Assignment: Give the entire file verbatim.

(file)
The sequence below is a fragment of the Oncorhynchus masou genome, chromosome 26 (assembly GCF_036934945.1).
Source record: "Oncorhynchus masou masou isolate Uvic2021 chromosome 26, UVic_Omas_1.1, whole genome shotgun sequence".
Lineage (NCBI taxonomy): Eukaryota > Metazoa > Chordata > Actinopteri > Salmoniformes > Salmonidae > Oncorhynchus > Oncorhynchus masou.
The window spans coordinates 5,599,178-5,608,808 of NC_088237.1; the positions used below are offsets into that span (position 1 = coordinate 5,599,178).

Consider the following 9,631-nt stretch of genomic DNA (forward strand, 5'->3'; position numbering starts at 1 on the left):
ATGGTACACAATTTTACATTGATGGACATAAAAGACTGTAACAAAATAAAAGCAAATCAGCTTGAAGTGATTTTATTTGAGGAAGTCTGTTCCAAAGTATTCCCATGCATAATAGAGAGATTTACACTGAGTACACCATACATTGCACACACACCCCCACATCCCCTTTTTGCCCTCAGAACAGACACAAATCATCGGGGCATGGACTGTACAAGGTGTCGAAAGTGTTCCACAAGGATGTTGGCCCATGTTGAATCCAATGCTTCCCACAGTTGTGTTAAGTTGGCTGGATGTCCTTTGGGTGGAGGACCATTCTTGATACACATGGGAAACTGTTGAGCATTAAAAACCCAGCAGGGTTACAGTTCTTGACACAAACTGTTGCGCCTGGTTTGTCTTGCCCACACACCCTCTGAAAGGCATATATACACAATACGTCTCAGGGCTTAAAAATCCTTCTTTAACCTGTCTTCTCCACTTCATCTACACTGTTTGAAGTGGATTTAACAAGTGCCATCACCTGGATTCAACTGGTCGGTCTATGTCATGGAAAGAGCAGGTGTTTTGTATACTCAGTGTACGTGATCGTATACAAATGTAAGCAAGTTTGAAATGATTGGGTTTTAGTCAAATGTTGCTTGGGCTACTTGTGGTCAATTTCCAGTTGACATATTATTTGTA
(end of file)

The sequence below is a fragment of the Oncorhynchus masou genome, chromosome 26 (assembly GCF_036934945.1).
Source record: "Oncorhynchus masou masou isolate Uvic2021 chromosome 26, UVic_Omas_1.1, whole genome shotgun sequence".
Lineage (NCBI taxonomy): Eukaryota > Metazoa > Chordata > Actinopteri > Salmoniformes > Salmonidae > Oncorhynchus > Oncorhynchus masou.
The window spans coordinates 5,599,178-5,608,808 of NC_088237.1; the positions used below are offsets into that span (position 1 = coordinate 5,599,178).

Consider the following 9,631-nt stretch of genomic DNA (forward strand, 5'->3'; position numbering starts at 1 on the left):
ATGGTACACAATTTTACATTGATGGACATAAAAGACTGTAACAAAATAAAAGCAAATCAGCTTGAAGTGATTTTATTTGAGGAAGTCTGTTCCAAAGTATTCCCATGCATAATAGAGAGATTTACACTGAGTACACCATACATTGCACACACACCCCCACATCCCCTTTTTGCCCTCAGAACAGACACAAATCATCGGGGCATGGACTGTACAAGGTGTCGAAAGTGTTCCACAAGGATGTTGGCCCATGTTGAATCCAATGCTTCCCACAGTTGTGTTAAGTTGGCTGGATGTCCTTTGGGTGGAGGACCATTCTTGATACACATGGGAAACTGTTGAGCATTAAAAACCCAGCAGGGTTACAGTTCTTGACACAAACTGTTGCGCCTGGTTTGTCTTGCCCACACACCCTCTGAAAGGCATATATACACAATACGTCTCAGGGCTTAAAAATCCTTCTTTAACCTGTCTTCTCCACTTCATCTACACTGTTTGAAGTGGATTTAACAAGTGCCATCACCTGGATTCAACTGGTCGGTCTATGTCATGGAAAGAGCAGGTGTTTTGTATACTCAGTGTACGTGATCGTATACAAATGTAAGCAAGTTTGAAATGATTGGGTTTTAGTCAAATGTTGCTTGGGCTACTTGTGGTCAATTTCCAGTTGACATATTATTTGTA